PRODUCTION JOURNAL: An Oral History of Trading Places

Trading Places | John Landis | 1983 | USA | Format: 35mm | 116 min 

Business Insider gathered the recollections of director, John Landis; writers, Tim Harris and Herschel Weingrod; and, actress, Jamie Lee Curtis for what many consider one of the greatest Wall St. Movies ever made (I think they're right).  It's a fun and intriguing look at how a great comedy was made even though it seems like no one expected it to be a great comedy while it was being made.  However, I think that's more due to modesty because as you read their accounts, besides the fact that it seems like everyone was having a ball working on this, you pick up an essential element of their filmmaking strategy; they trusted their instincts even when the naysayers and higherups did not.  They were a talented bunch but without the confidence  and persistence to back it up it would have been a different movie.

During the development of the film:

TIM HARRIS, co-writer: There were these two brothers who were both doctors who I would play tennis with on a fairly regular basis, and they were incredibly irritating to play with because they had a major sibling rivalry going, all the time about everything.   So they always had to be separated, you know, play on the other team.  And they were very wealthy but also incredibly cheap — we would play on public courts where it was like a couple of bucks for four guys for an hour.  And they’d have arguments about who was coming up with 50 cents, and I think one very hot day I played with them, and I just came home and was fed up with it, and I just thought, ‘God, I just don’t want to play with these people, they’re awful.’  And I had the idea of them betting on a nature/nurture situation with somebody in their company, and I’d pretty much worked out the whole thing, and went over to Herschel’s and told it to him and he thought it was fabulous.

JOHN LANDIS, director: The script was developed for Gene Wilder and Richard Pryor. And when I was sent the script, Richard Pryor, unfortunately, had his accident where he burnt himself rather badly, and they sent it to me and said, ‘What do you think?’
‘48 Hours’ hadn't come out yet, but they’d previewed it, and Eddie Murphy had previewed very well, and they thought, ‘Ah this kid's going to be a star,’ So they said, ‘What do you think about Eddie Murphy playing the Billy Ray Valentine part?’ And I of course said, ‘Who’s Eddie Murphy?’
...The only character in the script I had a problem with, because she's such a fantasy, is Ophelia. The classic ‘hooker with a heart of gold’  — she's such a fantasy that I thought how the fuck am I going to get away with this?’ I had met Jamie Lee Curtis — I shot a documentary on horror stuff, and she was host of it — she was a ‘scream queen.’ And I met her and she was so funny and smart and sexy, and I thought, ‘Oh she'd be terrific.’
She had just made ‘Halloween 2,’ for which she'd been paid I think a $1 million, and we paid her probably $70,000. When I cast her the studio went nuts. I was called into the head of the studio’s office and he said, ‘This woman's a B-movie actress,’ and I said, ‘Not after this movie!’ But boy they really didn't like the fact that I cast Danny and Jamie.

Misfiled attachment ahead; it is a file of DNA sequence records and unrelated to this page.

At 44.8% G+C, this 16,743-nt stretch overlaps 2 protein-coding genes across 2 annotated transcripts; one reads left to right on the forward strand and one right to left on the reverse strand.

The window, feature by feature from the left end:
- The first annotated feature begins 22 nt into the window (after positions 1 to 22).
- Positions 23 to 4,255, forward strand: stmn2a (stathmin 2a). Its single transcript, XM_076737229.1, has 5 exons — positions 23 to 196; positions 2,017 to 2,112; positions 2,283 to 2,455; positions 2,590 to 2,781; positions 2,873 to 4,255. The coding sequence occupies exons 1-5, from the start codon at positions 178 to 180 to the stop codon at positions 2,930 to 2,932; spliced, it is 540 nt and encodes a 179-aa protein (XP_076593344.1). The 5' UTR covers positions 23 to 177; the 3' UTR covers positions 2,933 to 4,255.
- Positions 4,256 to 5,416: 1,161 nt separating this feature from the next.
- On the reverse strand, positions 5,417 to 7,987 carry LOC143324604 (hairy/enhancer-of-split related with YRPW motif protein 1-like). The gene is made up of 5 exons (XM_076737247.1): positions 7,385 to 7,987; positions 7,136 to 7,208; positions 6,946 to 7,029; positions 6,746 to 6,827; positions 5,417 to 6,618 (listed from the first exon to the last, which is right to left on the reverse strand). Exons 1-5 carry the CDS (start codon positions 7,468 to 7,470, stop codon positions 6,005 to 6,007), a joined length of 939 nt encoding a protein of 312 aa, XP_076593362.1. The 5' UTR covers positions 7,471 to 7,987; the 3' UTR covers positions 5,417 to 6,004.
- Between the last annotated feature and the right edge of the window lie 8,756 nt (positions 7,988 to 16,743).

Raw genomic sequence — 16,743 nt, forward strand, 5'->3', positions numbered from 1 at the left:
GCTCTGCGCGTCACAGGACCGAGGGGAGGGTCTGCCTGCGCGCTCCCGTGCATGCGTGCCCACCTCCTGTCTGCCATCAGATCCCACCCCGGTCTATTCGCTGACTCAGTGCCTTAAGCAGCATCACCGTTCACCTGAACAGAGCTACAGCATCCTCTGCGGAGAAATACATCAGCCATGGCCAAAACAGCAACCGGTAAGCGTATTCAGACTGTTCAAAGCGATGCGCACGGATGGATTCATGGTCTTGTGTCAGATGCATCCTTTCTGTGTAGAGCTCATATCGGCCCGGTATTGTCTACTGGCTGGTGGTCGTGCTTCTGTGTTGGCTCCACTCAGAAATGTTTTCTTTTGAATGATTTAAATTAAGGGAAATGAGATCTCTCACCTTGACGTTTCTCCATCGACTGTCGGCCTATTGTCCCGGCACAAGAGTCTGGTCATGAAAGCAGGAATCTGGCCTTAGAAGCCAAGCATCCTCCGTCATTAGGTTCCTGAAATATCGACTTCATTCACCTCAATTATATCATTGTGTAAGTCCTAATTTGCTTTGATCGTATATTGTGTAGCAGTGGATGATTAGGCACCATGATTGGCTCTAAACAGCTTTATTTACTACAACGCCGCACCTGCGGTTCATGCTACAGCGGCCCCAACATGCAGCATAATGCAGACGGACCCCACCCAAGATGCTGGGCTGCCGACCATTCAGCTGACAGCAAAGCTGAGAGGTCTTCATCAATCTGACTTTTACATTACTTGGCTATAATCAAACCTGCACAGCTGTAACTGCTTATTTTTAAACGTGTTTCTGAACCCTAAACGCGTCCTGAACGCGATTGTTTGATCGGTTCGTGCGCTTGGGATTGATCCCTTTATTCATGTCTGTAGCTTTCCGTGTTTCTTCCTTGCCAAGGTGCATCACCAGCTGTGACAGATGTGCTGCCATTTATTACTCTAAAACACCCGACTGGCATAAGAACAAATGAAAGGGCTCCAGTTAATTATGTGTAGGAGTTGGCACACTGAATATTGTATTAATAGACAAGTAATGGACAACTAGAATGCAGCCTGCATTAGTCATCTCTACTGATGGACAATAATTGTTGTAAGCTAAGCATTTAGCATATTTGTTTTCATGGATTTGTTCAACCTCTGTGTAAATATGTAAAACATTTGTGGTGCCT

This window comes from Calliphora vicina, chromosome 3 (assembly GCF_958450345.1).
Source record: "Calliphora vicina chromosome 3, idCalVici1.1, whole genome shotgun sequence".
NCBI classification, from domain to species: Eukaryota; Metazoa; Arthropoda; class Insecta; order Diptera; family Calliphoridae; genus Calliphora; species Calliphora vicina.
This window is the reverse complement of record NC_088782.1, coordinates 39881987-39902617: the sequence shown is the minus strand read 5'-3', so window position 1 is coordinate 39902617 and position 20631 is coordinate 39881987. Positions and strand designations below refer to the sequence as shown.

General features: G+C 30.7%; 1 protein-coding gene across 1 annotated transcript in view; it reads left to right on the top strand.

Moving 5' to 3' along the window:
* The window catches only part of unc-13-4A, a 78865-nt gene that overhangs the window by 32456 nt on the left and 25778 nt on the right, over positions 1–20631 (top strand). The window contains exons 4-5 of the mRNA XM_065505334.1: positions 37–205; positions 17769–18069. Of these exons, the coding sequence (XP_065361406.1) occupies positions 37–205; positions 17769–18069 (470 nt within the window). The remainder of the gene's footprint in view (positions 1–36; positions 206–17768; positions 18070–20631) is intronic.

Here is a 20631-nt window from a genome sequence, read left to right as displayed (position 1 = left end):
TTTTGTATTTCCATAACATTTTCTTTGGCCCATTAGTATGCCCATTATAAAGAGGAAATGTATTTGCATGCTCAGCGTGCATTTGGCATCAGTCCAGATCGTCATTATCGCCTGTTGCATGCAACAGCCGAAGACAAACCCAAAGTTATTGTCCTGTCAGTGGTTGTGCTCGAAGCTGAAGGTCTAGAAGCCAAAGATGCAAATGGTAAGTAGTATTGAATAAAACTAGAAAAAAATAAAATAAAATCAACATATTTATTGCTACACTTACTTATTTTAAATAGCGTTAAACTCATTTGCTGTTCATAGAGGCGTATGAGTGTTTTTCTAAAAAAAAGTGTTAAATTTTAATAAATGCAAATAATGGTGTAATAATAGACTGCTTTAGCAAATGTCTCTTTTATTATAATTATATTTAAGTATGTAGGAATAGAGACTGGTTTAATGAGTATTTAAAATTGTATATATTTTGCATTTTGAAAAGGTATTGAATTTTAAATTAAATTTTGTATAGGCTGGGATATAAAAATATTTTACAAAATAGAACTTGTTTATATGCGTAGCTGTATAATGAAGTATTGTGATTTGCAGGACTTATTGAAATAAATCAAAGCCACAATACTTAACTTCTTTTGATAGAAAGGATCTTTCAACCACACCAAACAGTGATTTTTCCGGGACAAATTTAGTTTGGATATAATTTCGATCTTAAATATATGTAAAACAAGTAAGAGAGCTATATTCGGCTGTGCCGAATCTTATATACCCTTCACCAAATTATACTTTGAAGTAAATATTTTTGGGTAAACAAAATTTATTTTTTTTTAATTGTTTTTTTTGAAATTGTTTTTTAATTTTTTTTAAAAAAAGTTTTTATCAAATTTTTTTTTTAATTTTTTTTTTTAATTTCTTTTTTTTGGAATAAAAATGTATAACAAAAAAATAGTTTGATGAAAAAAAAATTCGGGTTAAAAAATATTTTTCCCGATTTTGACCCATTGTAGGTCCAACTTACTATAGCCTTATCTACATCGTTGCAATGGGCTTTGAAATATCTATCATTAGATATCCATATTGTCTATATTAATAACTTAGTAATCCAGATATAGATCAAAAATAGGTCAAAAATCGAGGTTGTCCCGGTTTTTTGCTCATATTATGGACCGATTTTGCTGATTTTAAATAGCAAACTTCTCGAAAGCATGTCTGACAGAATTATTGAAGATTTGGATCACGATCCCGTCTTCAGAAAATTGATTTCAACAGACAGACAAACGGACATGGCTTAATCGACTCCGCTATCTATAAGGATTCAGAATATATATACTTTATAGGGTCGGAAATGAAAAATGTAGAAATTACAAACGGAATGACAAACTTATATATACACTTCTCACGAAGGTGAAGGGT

During the production of the film:

LANDIS: It was actually in the script that the final scenes were in Chicago at the commodities exchange, but they would not let us shoot there. We really had tried every which way to get permission to shoot there, and I think truthfully once they saw we had a clear understanding of how it worked, it was like, ‘No!’  So we ended up at the commodities exchange in New York which was at the World Trade Center at the time.  About 90% [of the floor traders in the movie] were actual traders, and a great deal of it I shot during actual trading hours. They were into it — if anything they were less rough. I was quite taken aback at how physically rough it was — they really elbowed one another ... It was like a contact sport.They were basically trading like 8 or 9 hours a day, so we were in there for 3 to 4 hours on two days between opening and closing, and we got a lot done. I actually shot some ‘guerrilla’ stuff there that I used in the movie.I also remember that the commodities market, it was in one of the towers at the World Trade Center on the 50th or 60th floor — no windows, and 3 to 4 stories high. That was very strange, to take an elevator up 50 or 60 floors, and then you thought you were underground.

During the distribution and marketing of the film:

HERSCHEL WEINGROD, co-writer: The film got extremely good reviews from the major film critics at the time - Vincent Canby at the New York Times; Siskel & Ebert, both on their TV show and in the Chicago Sun-Times; Richard Schicikel in Time Magazine; Sheila Benson in the L.A. Times; even People magazine. There were some negative reviews as well, but we were hopeful that the good ones would help audiences go and see the film. They did and, fortunately, they liked it a lot. I just looked it up, and it was the fourth highest grossing film in a year where ‘Return Of The Jedi’ and ‘Tootsie’ were first and second.

HARRIS: It didn’t have a huge opening, but it just kept going and going and going.  I had a call from an agent saying he was getting calls asking if it was true that the whole film had actually been the producer Aaron Russo’s idea, and that he’d just paid us to write it. Then I got another call saying Jeffrey Katzenberg at Paramount was going around saying it had all been his idea. Being by then already a Hollywood cynic, I knew it was a hit, because people were trying to steal credit for it already.

For the full account, read it here.


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